Gas Sensor Working Principle The Ultimate Guide to 7 Different Sensor Types

Gas Sensor Applications

Industry and daily life depend on gas sensors to detect and monitor gases, protecting health, safety, and the environment. Their uses include industrial process control, indoor air quality management, and environmental protection.

Gas sensors detect hazardous gas leaks in industrial environments to avoid accidents and protect workers. In chemical manufacturing, sensors detect dangerous or explosive gases and alarm when concentrations surpass safe levels. In the oil and gas business, sensors detect methane leaks, which can cause explosions.

CO2 gas detection is another important gas sensor application, notably for indoor air quality and HVAC systems. To maintain a healthy indoor environment, offices, schools, and public facilities must monitor CO2 levels because high levels can lower productivity and cognition. In agriculture, CO2 sensors optimise greenhouse plant development by maintaining appropriate CO2 concentrations.

Beyond CO2, petrol sensors help us understand air quality and develop pollution control strategies by monitoring NOx, SO2, and ozone levels.

Petrol sensors also manage emissions and monitor cabin air quality to alter ventilation in the vehicle industry. Gas sensor breath analysis can identify biomarkers in exhaled breath to diagnose asthma, diabetes, and gastrointestinal diseases non-invasively.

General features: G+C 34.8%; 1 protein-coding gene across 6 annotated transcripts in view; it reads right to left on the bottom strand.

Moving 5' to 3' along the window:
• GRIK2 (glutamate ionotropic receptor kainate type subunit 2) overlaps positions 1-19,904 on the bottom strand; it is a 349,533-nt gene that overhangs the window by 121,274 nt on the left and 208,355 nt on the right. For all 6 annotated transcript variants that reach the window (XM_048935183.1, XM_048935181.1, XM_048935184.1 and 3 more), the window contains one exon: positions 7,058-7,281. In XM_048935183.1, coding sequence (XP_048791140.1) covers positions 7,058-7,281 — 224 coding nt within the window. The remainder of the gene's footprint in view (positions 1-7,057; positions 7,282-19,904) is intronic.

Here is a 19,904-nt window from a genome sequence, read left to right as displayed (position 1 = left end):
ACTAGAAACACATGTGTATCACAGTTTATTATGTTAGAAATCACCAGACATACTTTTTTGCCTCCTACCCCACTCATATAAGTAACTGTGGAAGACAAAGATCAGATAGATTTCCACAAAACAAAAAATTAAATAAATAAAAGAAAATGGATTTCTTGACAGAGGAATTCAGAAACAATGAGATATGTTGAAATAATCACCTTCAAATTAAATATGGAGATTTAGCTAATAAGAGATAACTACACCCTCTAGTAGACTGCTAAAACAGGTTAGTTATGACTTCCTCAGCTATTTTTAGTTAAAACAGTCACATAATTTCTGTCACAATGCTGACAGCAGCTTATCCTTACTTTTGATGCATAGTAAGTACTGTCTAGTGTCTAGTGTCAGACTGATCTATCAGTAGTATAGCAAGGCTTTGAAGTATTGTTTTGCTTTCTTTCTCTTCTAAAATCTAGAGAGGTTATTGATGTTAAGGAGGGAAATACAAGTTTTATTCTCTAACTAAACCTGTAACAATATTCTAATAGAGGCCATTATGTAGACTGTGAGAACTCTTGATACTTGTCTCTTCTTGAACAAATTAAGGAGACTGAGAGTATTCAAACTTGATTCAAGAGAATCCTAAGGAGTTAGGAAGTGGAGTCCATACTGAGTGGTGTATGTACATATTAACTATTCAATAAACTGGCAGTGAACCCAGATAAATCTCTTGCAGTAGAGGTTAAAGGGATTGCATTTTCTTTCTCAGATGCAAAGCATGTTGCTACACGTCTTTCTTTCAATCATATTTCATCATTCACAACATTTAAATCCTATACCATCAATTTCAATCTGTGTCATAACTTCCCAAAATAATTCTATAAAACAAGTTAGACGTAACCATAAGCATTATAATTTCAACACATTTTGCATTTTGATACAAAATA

Modern gas sensors are used in various applications because of their adaptability and sensitivity, improving safety, health, and the environment. Gas sensors will become ever more important in our daily lives and industrial operations as sensor technology improves in specificity, reliability, and miniaturisation.

Gas Sensor Choice

The gas or gases you need to detect, the sensor’s operating environment, and the application’s sensitivity, accuracy, and reaction time must be considered while choosing a gas sensor. Tips and considerations when choosing a gas sensor:

Gas Identification: Sensors are optimised for distinct gases. Electrochemical sensors are sensitive enough to detect harmful gases like carbon monoxide and hydrogen sulphide, however NDIR sensors are superior for CO2 due to their specificity and long-term stability.

Consider the Application Environment: Dust, humidity, and severe temperatures might impair sensor performance. Industrial applications utilise MOS gas sensors due of their durability in demanding environments. In contrast, infrared and NDIR sensors may work best in regulated conditions.

Determine Required Sensitivity and Accuracy: Sensor selection depends on the minimal concentration levels to detect and measurement precision. Electrochemical sensors detect low hazardous gas concentrations with excellent sensitivity and specificity. In contrast, semiconductor sensors may be better for gas concentration detection.

Evaluate Response Time and Recovery Time: Sensor types vary in how quickly they detect and recover from gas. Emergency safety applications like chemical plant leak detection necessitate fast response times.